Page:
Taking stock of the smart home, EY, 2019 www.ey.com/uk/en/services/specialty-services/ey-taking-stock-of-the-smart-home

3

How to get your landlord to fix damp or mould as thousands of renters live in unsafe homes,

The Sun 26/6/19 www.thesun.co.uk/money/9371346/landlord-fix-damp-unsafe-homes/

The Internet of Things & Smart Heat Controls in Social Housing

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Smart heat controls

Now recognised as an increasingly established technology,

smart heat controls (smart thermostats), have been deployed

by dozens of social landlords, often as their first foray into

mass roll-out IoT 4 .

So how do they work? And why are they proving

so popular?

Whereas a traditional thermostat just regulates temperature, a smart, connected thermostat uses

data from a variety of sensors in order to improve the efficiency of the entire heating system.

Systems can detect home occupancy using a variety of sensors, learn tenant behaviour, and switch

the users heating on and off when required. It is this combination of automation and increased

control that is changing the way occupiers interact with their heating systems and should save them

money in the process.

Smart sensors can monitor:

• Temperature (ambient and room)

• Humidity

• Occupancy and movement

• Boiler performance

• Carbon monoxide

The popularity of smart heat controls stems from the number of problems solved from a

single installation.

Tenants benefit from increased control, improved home environment and reduced fuel bills –

while landlords can identify and fix underperforming heating systems, and spot issues such as fuel

poverty and mould growth.

4

Smart heat technology in social housing market intelligence report 2018 www.yumpu.com/s/jp4h5vJGy3ISaXTE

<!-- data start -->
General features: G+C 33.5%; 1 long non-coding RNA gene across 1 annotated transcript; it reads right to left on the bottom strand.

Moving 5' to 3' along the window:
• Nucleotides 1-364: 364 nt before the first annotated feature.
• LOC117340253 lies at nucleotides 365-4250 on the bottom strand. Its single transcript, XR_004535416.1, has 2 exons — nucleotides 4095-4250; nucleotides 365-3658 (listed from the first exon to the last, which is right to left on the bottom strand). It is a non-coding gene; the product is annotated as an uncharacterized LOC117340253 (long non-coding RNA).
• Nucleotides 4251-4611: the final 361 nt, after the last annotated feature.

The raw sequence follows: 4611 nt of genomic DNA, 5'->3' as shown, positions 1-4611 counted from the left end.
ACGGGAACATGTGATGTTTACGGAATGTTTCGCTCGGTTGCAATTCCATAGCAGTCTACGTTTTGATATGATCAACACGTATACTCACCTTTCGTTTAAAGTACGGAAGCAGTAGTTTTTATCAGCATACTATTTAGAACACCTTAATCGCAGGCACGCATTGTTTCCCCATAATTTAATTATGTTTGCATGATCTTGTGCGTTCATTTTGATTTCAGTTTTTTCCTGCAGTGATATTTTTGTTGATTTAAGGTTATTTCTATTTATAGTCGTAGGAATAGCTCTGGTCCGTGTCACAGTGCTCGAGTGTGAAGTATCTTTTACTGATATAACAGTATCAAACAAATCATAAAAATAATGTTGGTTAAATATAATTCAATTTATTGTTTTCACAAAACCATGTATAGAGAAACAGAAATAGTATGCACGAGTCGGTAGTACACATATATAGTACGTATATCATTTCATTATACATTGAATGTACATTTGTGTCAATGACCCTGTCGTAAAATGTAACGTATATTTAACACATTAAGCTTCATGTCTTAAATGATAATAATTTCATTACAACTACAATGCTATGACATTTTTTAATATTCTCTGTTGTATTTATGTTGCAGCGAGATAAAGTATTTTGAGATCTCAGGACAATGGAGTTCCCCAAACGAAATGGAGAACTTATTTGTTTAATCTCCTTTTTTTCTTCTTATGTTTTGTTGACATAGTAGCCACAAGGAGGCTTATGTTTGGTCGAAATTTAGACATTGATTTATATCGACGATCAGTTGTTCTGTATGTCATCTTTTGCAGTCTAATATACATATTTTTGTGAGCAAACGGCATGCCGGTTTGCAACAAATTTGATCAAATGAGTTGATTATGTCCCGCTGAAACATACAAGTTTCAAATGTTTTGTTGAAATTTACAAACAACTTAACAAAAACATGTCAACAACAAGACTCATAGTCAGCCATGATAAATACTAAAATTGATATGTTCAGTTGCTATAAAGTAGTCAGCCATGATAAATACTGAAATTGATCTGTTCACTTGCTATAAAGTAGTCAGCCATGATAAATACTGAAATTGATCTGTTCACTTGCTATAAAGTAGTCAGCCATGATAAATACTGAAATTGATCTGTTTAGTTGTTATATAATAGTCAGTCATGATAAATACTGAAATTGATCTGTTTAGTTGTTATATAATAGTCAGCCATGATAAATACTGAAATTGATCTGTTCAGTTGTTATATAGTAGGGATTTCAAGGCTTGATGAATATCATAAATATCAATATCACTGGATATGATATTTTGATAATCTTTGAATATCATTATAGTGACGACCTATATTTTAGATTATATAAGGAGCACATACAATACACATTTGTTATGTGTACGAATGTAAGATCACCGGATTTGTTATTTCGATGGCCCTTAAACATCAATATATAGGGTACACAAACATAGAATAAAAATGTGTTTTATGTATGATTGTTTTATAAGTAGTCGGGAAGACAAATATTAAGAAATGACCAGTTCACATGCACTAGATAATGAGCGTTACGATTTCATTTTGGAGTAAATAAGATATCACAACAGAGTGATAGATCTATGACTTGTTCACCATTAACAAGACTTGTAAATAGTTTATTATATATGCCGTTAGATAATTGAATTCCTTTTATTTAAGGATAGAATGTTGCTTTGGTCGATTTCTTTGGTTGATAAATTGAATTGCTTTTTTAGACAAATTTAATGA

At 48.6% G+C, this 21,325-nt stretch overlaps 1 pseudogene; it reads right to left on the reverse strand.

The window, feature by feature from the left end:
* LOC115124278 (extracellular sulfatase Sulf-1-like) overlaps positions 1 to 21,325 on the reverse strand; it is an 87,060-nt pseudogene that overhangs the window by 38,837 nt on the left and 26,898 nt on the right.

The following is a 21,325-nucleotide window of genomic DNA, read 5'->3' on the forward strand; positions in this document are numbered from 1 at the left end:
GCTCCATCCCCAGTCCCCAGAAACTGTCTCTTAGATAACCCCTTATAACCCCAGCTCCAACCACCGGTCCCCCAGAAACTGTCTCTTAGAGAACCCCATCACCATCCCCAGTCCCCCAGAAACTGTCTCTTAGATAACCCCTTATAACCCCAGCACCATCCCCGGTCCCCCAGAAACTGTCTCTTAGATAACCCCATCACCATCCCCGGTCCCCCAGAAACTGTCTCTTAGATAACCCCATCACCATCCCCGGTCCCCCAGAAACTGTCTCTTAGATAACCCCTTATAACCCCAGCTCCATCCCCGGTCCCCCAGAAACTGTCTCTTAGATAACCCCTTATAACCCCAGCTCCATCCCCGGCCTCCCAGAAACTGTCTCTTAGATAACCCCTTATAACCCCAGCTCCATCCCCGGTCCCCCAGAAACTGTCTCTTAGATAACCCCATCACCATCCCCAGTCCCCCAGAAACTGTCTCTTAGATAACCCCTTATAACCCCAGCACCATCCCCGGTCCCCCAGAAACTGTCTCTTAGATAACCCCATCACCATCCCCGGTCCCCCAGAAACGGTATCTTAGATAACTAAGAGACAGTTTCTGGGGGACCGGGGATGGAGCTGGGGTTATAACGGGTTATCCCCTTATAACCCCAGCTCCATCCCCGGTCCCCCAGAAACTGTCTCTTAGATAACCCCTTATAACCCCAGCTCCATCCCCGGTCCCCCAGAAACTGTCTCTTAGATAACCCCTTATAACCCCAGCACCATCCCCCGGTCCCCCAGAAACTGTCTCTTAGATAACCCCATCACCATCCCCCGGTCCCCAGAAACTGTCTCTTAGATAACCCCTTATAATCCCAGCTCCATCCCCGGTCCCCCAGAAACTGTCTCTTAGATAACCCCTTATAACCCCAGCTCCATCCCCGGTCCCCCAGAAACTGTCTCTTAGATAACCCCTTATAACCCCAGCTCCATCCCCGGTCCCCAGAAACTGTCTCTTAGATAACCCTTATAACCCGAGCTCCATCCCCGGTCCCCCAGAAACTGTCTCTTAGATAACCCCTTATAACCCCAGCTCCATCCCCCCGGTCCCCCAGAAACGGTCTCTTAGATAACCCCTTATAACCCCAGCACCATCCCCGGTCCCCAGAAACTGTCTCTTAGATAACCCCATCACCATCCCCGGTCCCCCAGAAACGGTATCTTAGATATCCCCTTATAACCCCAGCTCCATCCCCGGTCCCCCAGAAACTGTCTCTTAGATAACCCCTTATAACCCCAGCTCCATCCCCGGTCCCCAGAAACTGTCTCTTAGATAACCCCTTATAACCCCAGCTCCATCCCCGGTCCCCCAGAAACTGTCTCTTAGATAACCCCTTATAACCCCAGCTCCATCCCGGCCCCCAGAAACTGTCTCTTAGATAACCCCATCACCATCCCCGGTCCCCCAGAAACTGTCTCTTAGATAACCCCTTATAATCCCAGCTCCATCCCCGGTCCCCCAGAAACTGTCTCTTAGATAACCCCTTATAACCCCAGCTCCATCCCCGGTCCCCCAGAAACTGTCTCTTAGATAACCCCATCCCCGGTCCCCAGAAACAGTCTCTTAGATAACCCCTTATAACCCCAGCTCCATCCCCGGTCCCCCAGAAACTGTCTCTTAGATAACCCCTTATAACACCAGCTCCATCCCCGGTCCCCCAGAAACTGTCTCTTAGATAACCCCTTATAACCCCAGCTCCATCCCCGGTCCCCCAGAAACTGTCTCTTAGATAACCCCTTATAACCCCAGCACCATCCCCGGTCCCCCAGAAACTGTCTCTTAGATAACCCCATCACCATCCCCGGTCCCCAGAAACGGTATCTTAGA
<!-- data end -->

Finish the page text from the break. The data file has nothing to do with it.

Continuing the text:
The Internet of Things & Smart Heat Controls in Social Housing

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The survey

Question two: What IoT solutions have you installed?

Conducted in January and February 2019, this survey was

completed online by UK social landlord professionals,

and follows on from Secure Meter’s 2018 survey: Smart Heat

Technology in Social Housing. Last year’s report can be found

at yumpu.com/user/BeanbagSmart

A

B

C

D

0%

9%

13%

35%

A

B

C

D

Security

Locking systems

Lighting

Heating systems

Question one: Have you installed IoT solutions in

your homes?

E

F

G

9%

9%

17%

E

F

G

Water leakage and damp protection

Carbon monoxide, smoke & fire alarms

Smart appliances

H

0%

H

Garden irrigation systems

A

20%

A

Yes in 100+ homes

I

4%

I

Healthcare

B

24%

B

Less than 100 homes

J

30%

J

Smart meters

C

12%

C

Only pilots installations

K

40%

K

None

D

40%

D

No

L

26%

L

Other

E

4%

E

Other (please specify)

10 20 30 40 50 60

10 20 30 40 50 60

The landlord responses are symptomatic of a technology still in the early stages of uptake.

Encouragingly 56% have installed or trialled IoT sensor solutions in their homes, but this is